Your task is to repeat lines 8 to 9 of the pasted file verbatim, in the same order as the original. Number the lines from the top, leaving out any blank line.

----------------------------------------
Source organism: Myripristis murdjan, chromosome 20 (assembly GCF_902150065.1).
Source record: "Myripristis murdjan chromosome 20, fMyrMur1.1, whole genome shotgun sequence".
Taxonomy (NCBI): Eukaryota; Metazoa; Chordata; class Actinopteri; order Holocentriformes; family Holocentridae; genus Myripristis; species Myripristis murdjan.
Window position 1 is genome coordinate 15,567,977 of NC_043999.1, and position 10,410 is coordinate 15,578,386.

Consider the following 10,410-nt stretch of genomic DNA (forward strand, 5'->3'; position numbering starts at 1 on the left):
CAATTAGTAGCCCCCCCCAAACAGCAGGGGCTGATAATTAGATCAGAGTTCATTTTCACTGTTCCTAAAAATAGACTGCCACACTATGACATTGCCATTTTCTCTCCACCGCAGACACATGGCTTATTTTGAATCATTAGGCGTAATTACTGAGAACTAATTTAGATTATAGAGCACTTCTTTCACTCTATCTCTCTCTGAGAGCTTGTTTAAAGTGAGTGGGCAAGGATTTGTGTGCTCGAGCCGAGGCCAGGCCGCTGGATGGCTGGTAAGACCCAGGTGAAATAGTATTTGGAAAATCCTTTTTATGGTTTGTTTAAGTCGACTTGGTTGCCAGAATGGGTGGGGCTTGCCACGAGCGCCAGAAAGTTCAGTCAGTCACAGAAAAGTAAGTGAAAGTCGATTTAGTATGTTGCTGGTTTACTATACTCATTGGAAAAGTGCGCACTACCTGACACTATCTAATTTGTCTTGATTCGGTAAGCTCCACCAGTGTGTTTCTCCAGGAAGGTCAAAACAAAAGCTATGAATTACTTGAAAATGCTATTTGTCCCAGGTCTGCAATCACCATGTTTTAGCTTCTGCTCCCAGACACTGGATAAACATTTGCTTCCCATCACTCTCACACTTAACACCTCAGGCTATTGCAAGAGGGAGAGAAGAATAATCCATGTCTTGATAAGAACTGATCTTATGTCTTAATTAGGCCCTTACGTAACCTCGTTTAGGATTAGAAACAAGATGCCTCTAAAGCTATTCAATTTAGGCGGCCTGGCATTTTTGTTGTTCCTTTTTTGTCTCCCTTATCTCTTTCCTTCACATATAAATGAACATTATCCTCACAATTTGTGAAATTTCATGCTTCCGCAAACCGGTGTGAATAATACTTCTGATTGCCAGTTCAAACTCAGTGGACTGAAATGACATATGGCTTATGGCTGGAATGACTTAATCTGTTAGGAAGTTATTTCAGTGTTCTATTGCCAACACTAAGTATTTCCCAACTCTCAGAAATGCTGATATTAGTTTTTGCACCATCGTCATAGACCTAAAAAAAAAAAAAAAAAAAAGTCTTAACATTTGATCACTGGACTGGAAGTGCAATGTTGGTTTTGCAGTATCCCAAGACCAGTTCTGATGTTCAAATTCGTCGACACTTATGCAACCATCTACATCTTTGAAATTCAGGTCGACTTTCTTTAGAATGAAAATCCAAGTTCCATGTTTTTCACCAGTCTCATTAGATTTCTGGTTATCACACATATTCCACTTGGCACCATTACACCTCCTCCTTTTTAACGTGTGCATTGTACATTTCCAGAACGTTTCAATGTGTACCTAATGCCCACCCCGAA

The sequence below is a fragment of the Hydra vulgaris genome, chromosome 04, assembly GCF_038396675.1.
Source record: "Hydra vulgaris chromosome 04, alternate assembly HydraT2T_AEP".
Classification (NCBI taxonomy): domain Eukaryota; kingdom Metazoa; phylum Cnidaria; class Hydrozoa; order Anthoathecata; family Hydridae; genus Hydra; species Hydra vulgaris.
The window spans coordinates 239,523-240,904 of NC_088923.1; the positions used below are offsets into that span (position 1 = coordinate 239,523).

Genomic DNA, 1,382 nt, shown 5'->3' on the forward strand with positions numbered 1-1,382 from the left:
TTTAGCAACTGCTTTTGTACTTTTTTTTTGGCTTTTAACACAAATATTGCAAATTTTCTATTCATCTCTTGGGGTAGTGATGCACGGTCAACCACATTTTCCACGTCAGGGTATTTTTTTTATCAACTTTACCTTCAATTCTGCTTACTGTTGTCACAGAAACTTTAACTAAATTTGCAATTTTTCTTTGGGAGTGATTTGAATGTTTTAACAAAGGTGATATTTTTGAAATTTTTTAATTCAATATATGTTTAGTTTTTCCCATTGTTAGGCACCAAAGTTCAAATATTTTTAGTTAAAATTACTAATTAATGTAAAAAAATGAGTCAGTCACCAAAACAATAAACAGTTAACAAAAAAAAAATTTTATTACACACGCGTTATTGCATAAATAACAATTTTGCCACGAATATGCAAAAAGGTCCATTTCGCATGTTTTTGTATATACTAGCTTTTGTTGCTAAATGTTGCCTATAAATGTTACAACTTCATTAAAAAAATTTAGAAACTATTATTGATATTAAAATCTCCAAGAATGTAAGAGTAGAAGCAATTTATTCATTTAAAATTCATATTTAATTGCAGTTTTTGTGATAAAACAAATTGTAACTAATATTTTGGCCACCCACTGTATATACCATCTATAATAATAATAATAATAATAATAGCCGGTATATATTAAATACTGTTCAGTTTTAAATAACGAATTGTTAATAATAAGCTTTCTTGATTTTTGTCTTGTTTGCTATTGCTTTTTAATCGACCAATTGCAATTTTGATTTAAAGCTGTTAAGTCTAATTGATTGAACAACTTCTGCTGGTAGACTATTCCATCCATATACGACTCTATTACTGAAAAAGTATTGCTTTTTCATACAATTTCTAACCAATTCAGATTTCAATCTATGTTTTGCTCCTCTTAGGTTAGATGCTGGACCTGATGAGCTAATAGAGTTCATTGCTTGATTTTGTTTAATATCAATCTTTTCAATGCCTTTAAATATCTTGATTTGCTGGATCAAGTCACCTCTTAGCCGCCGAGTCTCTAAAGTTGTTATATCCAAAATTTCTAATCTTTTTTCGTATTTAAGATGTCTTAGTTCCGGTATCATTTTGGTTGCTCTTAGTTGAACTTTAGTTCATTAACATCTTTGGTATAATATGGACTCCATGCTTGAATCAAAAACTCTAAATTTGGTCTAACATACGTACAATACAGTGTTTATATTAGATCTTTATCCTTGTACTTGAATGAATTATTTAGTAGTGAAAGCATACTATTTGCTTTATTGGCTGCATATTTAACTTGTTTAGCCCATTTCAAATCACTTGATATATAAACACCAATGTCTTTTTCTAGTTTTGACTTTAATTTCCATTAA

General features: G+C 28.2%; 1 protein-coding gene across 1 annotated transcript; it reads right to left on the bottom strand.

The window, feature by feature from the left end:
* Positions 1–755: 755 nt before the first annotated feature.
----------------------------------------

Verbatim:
Source record: "Hydra vulgaris chromosome 04, alternate assembly HydraT2T_AEP".
Classification (NCBI taxonomy): domain Eukaryota; kingdom Metazoa; phylum Cnidaria; class Hydrozoa; order Anthoathecata; family Hydridae; genus Hydra; species Hydra vulgaris.